While the couple’s children and grandchildren were always in mind when it came to the home’s design and furnishings, the house was built for Dennis and Trude to enjoy. For example, Dennis wanted a view of the backyard from the shower. Haynes worked the floor plan to accommodate this while making other improvements for space considerations. Additionally, the Moores were keen on enjoying both the interior and exterior spaces of the home. In the living room, a NanaWall system of glass doors, which fold back in an accordion fashion, extend the footprint of the home onto the back terrace. Being in the building industry, Dennis outfitted the home with many advanced technological comforts as well. Digital control panels replace the need for numerous switches throughout the home; a Jetson-like sound (part of a wireless driveway alert system) signals the arrival of a guest when a car pulls into the driveway; and the family room’s television lowers into a chest when not in use.
Peak of Personality
To complement the open spaces and advanced features, a serene palette flows throughout the house, starting with Farrow & Ball’s “French Gray” in the study, which is just off the front entrance. This color echoes the hue of the shutters on the home’s exterior, and variations are repeated in the dining room and carry into the living room. “Melissa understood that I wanted light and bright with a little bit of color, and she helped me to do that,” Trude says. The master bedroom and bath feature blue—Trude’s favorite color—which is also mixed into the living room, breakfast nook, and other areas of the home.
Additionally, after talking with the Moores, Haynes felt it was important that the furnishings have significance. She wanted the pieces used to not only include practical selections but also meaningful ones. For example, in the study, antique maps that belonged to Trude’s brother are prominently displayed over the settee for guests to see upon entering the home. In the living room, a framed collection of dried Texas and Arkansas wildflowers are a nod to the states where the family has lived. It is these personal touches—paired with the sound of little voices laughing while the Moores enjoy the company of family—that make the house a home.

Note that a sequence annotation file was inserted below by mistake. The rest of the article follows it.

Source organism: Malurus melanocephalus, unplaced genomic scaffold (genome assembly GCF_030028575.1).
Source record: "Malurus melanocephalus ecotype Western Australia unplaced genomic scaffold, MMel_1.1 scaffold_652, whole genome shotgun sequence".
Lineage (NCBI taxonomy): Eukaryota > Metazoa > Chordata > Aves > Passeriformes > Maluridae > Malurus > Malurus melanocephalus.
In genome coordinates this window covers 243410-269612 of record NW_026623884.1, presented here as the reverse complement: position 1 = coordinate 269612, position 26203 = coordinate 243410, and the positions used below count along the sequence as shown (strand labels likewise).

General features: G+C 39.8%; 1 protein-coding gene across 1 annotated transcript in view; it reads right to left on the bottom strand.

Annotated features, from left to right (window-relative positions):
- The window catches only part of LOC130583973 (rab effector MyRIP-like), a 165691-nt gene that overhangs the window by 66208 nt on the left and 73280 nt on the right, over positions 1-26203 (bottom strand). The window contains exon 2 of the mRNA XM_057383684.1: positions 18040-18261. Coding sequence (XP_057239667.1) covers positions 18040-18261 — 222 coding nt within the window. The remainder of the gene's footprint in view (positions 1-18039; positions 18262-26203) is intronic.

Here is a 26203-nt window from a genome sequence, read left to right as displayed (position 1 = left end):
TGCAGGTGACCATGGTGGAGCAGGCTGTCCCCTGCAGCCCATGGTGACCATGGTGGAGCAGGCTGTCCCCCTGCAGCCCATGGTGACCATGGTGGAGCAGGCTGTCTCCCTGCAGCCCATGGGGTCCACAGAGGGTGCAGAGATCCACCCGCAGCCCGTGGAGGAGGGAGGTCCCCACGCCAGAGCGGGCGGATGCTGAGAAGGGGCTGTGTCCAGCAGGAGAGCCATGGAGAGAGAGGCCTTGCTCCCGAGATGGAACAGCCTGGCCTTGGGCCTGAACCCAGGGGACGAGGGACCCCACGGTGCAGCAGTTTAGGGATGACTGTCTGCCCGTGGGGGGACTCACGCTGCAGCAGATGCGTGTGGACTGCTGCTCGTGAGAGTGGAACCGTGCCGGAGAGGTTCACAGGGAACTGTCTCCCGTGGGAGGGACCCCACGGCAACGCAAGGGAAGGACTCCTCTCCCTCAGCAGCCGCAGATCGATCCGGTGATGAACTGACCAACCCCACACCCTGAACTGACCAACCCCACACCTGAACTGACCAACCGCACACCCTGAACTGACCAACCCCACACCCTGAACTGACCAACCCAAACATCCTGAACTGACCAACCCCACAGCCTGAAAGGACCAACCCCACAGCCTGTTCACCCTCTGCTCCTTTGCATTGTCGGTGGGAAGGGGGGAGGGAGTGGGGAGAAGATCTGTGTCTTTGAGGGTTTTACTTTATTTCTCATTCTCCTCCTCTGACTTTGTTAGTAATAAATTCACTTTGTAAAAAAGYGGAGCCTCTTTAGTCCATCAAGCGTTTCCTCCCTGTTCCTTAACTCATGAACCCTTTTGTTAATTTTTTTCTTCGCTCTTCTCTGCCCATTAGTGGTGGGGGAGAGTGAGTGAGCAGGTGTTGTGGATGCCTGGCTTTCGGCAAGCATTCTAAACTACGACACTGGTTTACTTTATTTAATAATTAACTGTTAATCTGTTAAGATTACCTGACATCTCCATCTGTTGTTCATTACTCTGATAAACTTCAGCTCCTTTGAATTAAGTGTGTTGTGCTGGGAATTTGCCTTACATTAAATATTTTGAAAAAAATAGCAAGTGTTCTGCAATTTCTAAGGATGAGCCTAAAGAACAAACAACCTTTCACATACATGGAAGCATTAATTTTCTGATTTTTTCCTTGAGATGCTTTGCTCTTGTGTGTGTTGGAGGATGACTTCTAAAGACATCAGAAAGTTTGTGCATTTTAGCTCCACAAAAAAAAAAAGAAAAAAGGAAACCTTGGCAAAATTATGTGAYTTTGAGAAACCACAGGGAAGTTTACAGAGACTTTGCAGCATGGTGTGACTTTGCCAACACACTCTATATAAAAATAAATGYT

Architect Steve Miller, Miller Boskus Lack Architects, P.A., Fayetteville, (479) 443-7121
Contractor Commerce Construction, Springdale, (479) 751-4432, ccinwa.com
Interior design Melissa Haynes, MH Design, Inc., Johnson, (479) 435-6990, melissahaynesdesign.com
Landscape design Travis Brooks, Brooks Landscape Architecture, Fayetteville, (479) 387-1769
Appliances, art, bedding, carpet, fabric, fixtures, furniture, hardware, lighting, mirrors, rugs, tile, wallpaper, and windows MH Design, Inc., Johnson, (479) 435-6990, melissahaynesdesign.com
Cabinetry Timber Mill Wood Products, Inc., Rogers, (479) 621-0049, ttimbermillcabinets.com
Countertops Petersen Granite & Marble, LLC, Huntsville, (479) 665-2191, petersengranite.com
Flooring Wood Floor Gallery, Inc., Springdale, (479) 872-0102, woodfloorgallery.net
Window coverings Mountjoy’s Custom Draperies, Mabelvale, (501) 455-2216